SHENZHEN, China – The Shenzhen Bay Sports Center rises along the shore with the green hills of Hong Kong visible across the water. It normally bustles with a variety of youth sports programs and dance, art and language academies, including one that advertises a “Hong Kong Style Education.”
In recent days, it has become a staging ground for olive-green military transports and armored personnel carriers that arrived Aug. 11. By massing the troops within view of Hong Kong, the semiautonomous territory convulsed by protests, China is delivering a strong warning that the use of force remains an option for Beijing. It is also a stark reminder that military power remains the bedrock of the party’s legitimacy.
“It’s a credible threat,” said Minxin Pei, a professor at Claremont McKenna College in California. “The Chinese government does not want to leave any doubt that, if necessary, it will act.”
China’s leader, Xi Jinping, has governed with an increasingly iron fist. The deployment does not appear to be the prelude to a military intervention in Hong Kong, but few analysts expressed doubt that China would act if Xi believed the country’s sovereignty over the territory was jeopardized.
“How can he regard the Hong Kong movement as a pure democratic movement?” said Tian Feilong, executive director of a research institute on Hong Kong policy in Beijing. Xi is likely to perceive the protests not just as a call for democracy in Hong Kong, but also as an effort to topple the Communist Party, he said. “He is very politically alert.”
Xi’s government, he said, has most likely completed preparations for an intervention but is holding off as long as the local authorities manage to keep the protests contained. That calculus could change, he and other analysts said, if the protests succeed in crippling the government or other institutions, such as the courts, which will soon begin hearing the first cases of those arrested in the demonstrations. In what some observers see as a worrying sign, officials in Beijing have called the protesters’ actions “close to terrorism.”
The use of force, however, would be fraught with risks for Xi, who is juggling economic headwinds and deteriorating relations with the U.S. under President Donald Trump.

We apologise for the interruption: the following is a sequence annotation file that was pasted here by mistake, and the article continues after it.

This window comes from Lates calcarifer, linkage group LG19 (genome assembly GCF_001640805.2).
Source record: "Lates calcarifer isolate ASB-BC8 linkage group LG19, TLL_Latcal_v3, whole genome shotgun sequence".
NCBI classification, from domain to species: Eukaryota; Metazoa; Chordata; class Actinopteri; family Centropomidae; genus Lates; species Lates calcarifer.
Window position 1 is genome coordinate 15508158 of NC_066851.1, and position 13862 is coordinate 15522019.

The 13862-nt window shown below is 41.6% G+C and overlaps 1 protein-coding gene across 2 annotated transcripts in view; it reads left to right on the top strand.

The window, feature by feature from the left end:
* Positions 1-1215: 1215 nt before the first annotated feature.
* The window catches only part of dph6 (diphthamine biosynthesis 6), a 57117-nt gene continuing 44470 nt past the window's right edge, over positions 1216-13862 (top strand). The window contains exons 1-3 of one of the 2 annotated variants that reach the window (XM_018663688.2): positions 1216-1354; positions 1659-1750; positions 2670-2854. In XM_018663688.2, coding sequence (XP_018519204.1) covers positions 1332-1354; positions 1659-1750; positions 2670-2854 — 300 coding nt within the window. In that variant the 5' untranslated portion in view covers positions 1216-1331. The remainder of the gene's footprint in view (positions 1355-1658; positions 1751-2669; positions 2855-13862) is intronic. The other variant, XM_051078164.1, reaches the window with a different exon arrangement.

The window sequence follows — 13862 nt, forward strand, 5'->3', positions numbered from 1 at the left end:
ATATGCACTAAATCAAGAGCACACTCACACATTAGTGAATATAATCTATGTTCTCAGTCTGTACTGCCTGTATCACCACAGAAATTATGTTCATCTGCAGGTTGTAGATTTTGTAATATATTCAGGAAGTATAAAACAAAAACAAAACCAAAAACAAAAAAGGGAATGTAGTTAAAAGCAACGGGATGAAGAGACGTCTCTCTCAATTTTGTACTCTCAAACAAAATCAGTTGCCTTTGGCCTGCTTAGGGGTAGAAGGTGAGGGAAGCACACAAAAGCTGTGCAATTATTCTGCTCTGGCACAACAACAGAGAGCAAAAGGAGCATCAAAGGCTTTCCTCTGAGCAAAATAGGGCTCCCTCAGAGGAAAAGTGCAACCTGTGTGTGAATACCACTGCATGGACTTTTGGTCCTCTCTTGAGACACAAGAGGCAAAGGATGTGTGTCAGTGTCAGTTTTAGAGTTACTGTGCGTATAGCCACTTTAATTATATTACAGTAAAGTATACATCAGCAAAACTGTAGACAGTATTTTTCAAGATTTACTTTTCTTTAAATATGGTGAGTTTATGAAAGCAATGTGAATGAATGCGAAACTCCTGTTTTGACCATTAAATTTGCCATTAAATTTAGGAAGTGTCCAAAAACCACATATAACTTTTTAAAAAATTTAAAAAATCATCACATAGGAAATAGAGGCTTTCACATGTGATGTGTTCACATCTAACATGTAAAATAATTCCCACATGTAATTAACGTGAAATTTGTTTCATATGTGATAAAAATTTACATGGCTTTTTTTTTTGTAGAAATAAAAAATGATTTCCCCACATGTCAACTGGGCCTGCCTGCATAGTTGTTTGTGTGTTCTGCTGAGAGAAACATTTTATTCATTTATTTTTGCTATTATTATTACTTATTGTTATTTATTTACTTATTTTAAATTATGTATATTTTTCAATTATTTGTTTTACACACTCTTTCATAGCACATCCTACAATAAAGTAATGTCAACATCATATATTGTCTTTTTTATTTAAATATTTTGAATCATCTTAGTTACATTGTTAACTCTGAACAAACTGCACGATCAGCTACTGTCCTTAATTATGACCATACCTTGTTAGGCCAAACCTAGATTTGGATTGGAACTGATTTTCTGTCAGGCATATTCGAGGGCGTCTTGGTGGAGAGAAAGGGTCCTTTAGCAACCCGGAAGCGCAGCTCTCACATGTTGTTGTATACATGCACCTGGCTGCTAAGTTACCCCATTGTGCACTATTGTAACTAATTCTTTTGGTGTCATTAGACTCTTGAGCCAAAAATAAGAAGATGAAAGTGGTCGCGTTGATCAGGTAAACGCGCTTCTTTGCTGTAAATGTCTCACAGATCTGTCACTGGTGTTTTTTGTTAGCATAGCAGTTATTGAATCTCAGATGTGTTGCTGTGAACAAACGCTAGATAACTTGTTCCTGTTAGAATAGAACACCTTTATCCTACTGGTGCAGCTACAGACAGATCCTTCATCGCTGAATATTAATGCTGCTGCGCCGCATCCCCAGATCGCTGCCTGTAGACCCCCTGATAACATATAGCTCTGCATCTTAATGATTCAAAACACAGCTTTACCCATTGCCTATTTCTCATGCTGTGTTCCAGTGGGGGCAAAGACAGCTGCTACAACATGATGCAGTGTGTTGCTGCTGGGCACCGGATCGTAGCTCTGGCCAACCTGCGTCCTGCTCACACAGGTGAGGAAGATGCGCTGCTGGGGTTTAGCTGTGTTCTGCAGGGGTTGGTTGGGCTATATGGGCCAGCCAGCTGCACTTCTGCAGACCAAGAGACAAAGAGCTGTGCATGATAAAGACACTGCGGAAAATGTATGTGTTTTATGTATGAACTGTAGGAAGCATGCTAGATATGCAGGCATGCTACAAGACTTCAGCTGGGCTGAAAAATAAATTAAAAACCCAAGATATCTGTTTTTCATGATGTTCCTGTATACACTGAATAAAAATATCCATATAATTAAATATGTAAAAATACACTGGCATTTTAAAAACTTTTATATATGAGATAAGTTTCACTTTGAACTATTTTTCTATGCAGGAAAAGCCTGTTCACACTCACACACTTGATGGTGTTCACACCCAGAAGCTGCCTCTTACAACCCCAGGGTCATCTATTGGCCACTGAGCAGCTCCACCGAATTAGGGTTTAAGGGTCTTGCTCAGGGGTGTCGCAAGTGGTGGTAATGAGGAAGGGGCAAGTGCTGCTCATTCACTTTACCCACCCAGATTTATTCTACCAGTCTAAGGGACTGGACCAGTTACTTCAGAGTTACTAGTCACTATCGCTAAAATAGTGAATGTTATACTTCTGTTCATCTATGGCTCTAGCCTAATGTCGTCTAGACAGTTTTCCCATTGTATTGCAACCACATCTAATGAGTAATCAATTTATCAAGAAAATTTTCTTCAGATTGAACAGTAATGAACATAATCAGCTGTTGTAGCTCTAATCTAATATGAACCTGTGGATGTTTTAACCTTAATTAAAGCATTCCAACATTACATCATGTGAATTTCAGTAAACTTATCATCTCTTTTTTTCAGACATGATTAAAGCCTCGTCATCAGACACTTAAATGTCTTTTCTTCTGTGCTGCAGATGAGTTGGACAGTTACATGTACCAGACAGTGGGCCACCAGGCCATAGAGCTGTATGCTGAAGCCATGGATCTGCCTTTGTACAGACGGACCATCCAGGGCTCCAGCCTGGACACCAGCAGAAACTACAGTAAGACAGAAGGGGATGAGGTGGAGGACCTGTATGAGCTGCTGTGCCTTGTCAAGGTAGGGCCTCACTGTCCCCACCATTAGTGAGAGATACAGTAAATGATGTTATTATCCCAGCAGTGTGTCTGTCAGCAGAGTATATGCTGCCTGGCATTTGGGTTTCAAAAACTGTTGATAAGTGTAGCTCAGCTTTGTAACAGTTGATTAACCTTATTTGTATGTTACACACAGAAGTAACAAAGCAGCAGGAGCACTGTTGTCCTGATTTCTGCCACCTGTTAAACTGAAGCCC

The country and the party are still haunted by the use of the army to crush the Tiananmen Square protest movement 30 years ago this summer, which resulted in international isolation and sanctions. A military crackdown could spell the end of Hong Kong’s role as an international financial center and the political formula under which Beijing grants the territory freedoms unseen on the mainland.
“The military solution would have many urgent and disruptive effects,” said Wu Qiang, a political analyst in Beijing. “It would be political suicide for the Communist Party of China and the ‘one country, two systems’ arrangement of Hong Kong.”
More nationalistic voices have brushed aside such fretting, noting that China is a much stronger and diplomatically confident nation than the one that endured international condemnation after the Tiananmen crackdown.
The deployment in Shenzhen was clearly meant to focus attention in Hong Kong and beyond. A white bridge that connects Shenzhen to Hong Kong is 2 miles away.
The message was amplified by no less than Trump, who disclosed on Twitter that U.S. intelligence agencies had spotted the Chinese troops massing at the border. “Everyone should be calm and safe!”
It remains to be seen how effective Beijing’s posturing will be. The authorities have from the start misjudged the depth of the anger driving people into the streets. While the deployment and increasingly blunt warnings from officials have rattled nerves, they seem to have had little effect on those who view the struggle as one crucial for preserving Hong Kong’s freedoms.
The growing threats of military action came as violent clashes have escalated. Public anger on the mainland spiked last week when protesters at Hong Kong International Airport tied up and beat two men from China.
The Hong Kong garrison of the People’s Liberation Army is based in what was formerly the British military headquarters. The garrison includes 19 sites around the territory, but many of its soldiers — estimates vary from 6,000 to 10,000 — live and train in bases across the border in Shenzhen.
The deployment of the People’s Armed Police, though, shows Beijing has options other than the army. The armed police force has a mission of maintaining internal security on the mainland, including responding to terrorist attacks, riots and rebellions.